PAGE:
For years, Rob Zombie’s passion project was to make a film based on The Munsters TV series. He tried to do it after House of 1,000 Corpses, but at the time Universal decided it wanted to do its own reboot of the series, Mockingbird Lane. That became a one-off Halloween special for NBC directed by disgraced filmmaker Bryan Singer. It was supposed to be a pilot for a future series, but the studio decided not to take that forward.
Jump to 2016, and Zombie learned there was a plan to make a kid’s film based on The Munsters. He was less than pleased, and thought it was not the right direction. This time he pitched a new project to Universal and they agreed—something they probably now regret. Zombie decided to do it on what was clearly a small budget. If the budget was really $40 million as has been rumoured, it would have to be the case that everyone in the cast and crew has a huge cocaine addiction. But Zombie has said it cost less to make than all his other films combined, and indeed it does look like it was pulled together for just a couple million.
One of the film’s big flaws was his decision to use some people from his usual posse of actors, including his wife, Sheri Moon Zombie, as Lily Munster. Jeff Daniel Philips plays Herman, and David Roebuck appears as The Count (who will later be Grandpa). The kids aren’t on the scene yet, so it can be seen as a prequel to the original TV show. Philips is probably the best of the three, and probably the closest to the original. Sheri Moon is no Yvonne de Carlo, but he wanted his wife in it, I get it. Cassandra Peterson (Elvira) has a fun cameo as well and it would just be wrong not to cast her in this.
Some people say Zombie can’t structure a story, and while I wouldn’t go that far with every film he’s ever made, this time it’s the case. It’s basically about how Herman and Lily meet in Transylvania (where they have American accents, which makes no sense, but OK…). There are some quite fun scenes, especially when Herman is playing in a garage band, the Punk Rods at Zombie A Go Go nightclub, or when Lily goes out on a date with Nosferatu or when they go on vacation to the Devil’s Island penal colony. But the humour doesn’t really land. Zombie’s movies do usually have some humour in them, but he can’t direct comedy to save his life.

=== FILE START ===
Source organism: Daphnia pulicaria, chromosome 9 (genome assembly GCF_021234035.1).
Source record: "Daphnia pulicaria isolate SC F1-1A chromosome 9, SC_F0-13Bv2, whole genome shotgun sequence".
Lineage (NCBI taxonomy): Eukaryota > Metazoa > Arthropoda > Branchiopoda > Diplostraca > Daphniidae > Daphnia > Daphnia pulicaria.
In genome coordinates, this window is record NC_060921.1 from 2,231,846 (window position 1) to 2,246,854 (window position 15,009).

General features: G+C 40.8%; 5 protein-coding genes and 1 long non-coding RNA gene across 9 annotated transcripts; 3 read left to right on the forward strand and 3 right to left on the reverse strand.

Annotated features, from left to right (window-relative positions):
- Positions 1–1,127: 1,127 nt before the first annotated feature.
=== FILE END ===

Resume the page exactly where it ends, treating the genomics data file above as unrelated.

I think the actors in the three main roles are fine—you’ve got pretty big shoes to fill (pun intended), and doing a more white-trash Munsters is what you would expect from Zombie. The Munsters always were a more low-rent version of The Addams Family anyway (and it’s hilarious that this came out just a couple months before Wednesday landed also on Netflix in the States). The story is all over the place, and large chunks of it seem to be missing. But the script is just really bad—he’s not a great writer. I respect that since the earliest days of White Zombie he has kept a punk rock DIY attitude towards making movies, but sometime you do need to get someone else in. That could have saved the comedy bits, and the structure.
I do defend his horror movies, especially The Devil’s Rejects, which is more of a Peckinpah-style film. However, this very much feels like a porn parody of The Munsters, but without the porn. I don’t think Universal would have signed off on that, even though they clearly have no idea what to do with their franchise.
And then there’s the colour scheme, which was derided from the moment the trailer came out. If you watch the movie, it’s a lot better than the trailer might have led you to expect, I’ll grant Zombie that. He initially pleaded with Universal to let him shoot in black and white, which would have covered up how cheap the film looks, much as they covered up how cheap the show looked back in the day. Instead, he went for a highly saturated look that resembles a hyper-real cartoon. It’s not quite the disaster it could have been, but I don’t really see why a black and white film wasn’t approved, since it’s a nostalgic homage. It’s also unfortunate that they couldn’t use the Universal backlot.
His friends are fine in Zombie’s own films, but this is one project where he should have just directed and gotten someone else to do the script. He probably could have found a name actor or two who would have been down for doing it, too—how about Eva Green as Lily? I did not hate it as much as I feared I would, but it’s definitely a missed opportunity.
The film has had a very weird release, including a simultaneous Netflix/DVD/Blu-Ray/digital release in the US, and going direct to DVD in the UK. The Blu-Ray is being released by Mediumrare, which picks up mainly Universal titles. One thing I do like about Rob Zombie is his Blu-Rays are always packed to the gills: this one includes a commentary from Zombie himself and an hour-long making-of documentary.